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IN THIS ISSUE

Who Is at Risk? Population Characterization of Alcohol Selfadministration In Nonhuman Primates Helps Identify Pathways to Dependence

Alcohol abuse and dependence are uniquely human disorders. However, scientists sometimes use animal models to study different aspects of alcohol abuse and dependence, including aspects that cannot be easily or ethically studied in humans. For example, studies of nonhuman primates, who share many genetic, anatomical, physiological, and behavioral characteristics with humans, can help to uncover risk factors that may either predispose a person to alcoholism or accelerate the course of alcohol addiction; these models therefore can shed light on these processes in humans in a way that other animal models cannot. In this article, Dr. Kathleen A. Grant, Mr. James Stafford, Ms. Allison Thiede, Ms. Caitlin Kiley, Ms. Misa Odagiri, and Dr. Betsy Ferguson present findings of studies analyzing drinking behaviors in populations of nonhuman primates and the neurological factors that may underlie differences in alcohol intake levels. The authors also discuss how these findings can help scientists to prevent and treat alcoholism in humans. (pp. 289–297)

The Molecular Basis of Tolerance

Tolerance is the body’s diminished response to alcohol or other drugs over the course of time and repeated exposure. This article by Drs. Andrzej Z. Pietrzykowski and Steven N. Treistman discusses the various degrees of tolerance—acute, rapid, or chronic— and how changes in tolerance induced by alcohol may affect several processes at the molecular, cellular, or behavioral level that are related to the onset of acute, rapid, or chronic tolerance. (pp. 298–309)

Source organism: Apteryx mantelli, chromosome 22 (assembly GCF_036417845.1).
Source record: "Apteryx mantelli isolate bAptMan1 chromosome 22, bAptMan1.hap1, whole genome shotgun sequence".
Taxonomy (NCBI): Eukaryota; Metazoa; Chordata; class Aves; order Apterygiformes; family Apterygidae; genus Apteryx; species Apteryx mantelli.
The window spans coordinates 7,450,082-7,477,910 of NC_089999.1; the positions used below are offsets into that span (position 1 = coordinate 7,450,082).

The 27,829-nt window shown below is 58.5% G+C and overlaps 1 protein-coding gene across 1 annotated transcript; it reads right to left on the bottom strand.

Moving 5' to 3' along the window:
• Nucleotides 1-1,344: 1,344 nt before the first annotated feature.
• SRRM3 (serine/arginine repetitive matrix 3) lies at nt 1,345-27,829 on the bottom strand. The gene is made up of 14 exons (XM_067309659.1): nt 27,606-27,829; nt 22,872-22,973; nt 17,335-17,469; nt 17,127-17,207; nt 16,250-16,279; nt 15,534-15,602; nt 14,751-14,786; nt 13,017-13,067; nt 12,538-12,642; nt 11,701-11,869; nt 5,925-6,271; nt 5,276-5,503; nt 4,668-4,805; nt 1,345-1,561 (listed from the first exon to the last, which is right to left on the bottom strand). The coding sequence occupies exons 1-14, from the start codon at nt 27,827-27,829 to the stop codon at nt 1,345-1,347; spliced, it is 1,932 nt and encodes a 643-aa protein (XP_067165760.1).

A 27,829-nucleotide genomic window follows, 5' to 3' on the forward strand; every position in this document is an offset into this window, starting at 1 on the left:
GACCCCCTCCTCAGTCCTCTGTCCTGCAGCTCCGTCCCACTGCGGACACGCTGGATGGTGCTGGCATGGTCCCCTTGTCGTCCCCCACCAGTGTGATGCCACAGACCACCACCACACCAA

How Adaptation of the Brain to Alcohol Leads to Dependence: A Pharmacological Perspective

Alcohol causes both short- and long-term changes in brain chemistry. Long-term changes in some of the brain’s signaling systems have been linked to the behavioral effects of alcoholism. If a heavy drinker stops drinking suddenly, these changes can lead to the syndrome of alcohol withdrawal; additionally, they can make an alcohol-dependent person who has stopped drinking more likely to relapse. As described by Drs. Peter Clapp, Sanjiv V. Bhave, and Paula L. Hoffman, many brain chemicals are affected by both chronic exposure to alcohol and sudden cessation of alcohol consumption. Both alcohol-induced and withdrawalinduced changes to these signaling systems may lead to behavioral effects such as reinforcement, enhanced anxiety, and increased sensitivity to stress. The authors also explain how certain brain chemicals can be targeted by drugs meant to treat alcohol dependence. (pp. 310–339)

From Actions to Habits: Neuroadaptations Leading to Dependence

Overlapping cerebral networks associated with behavioral control processes such as reward-guided Pavlovian conditional responses, goal-directed instrumental actions, and stimulus-driven habits can be altered by alcohol and other drug abuse and therefore are important to the study of substance abuse. In this article, Dr. Henry H. Yin describes these networks and the mechanisms underlying reward-guided action selection and discusses their implications for alcohol addiction. (pp. 340–344)

Alcohol Dependence, Withdrawal, and Relapse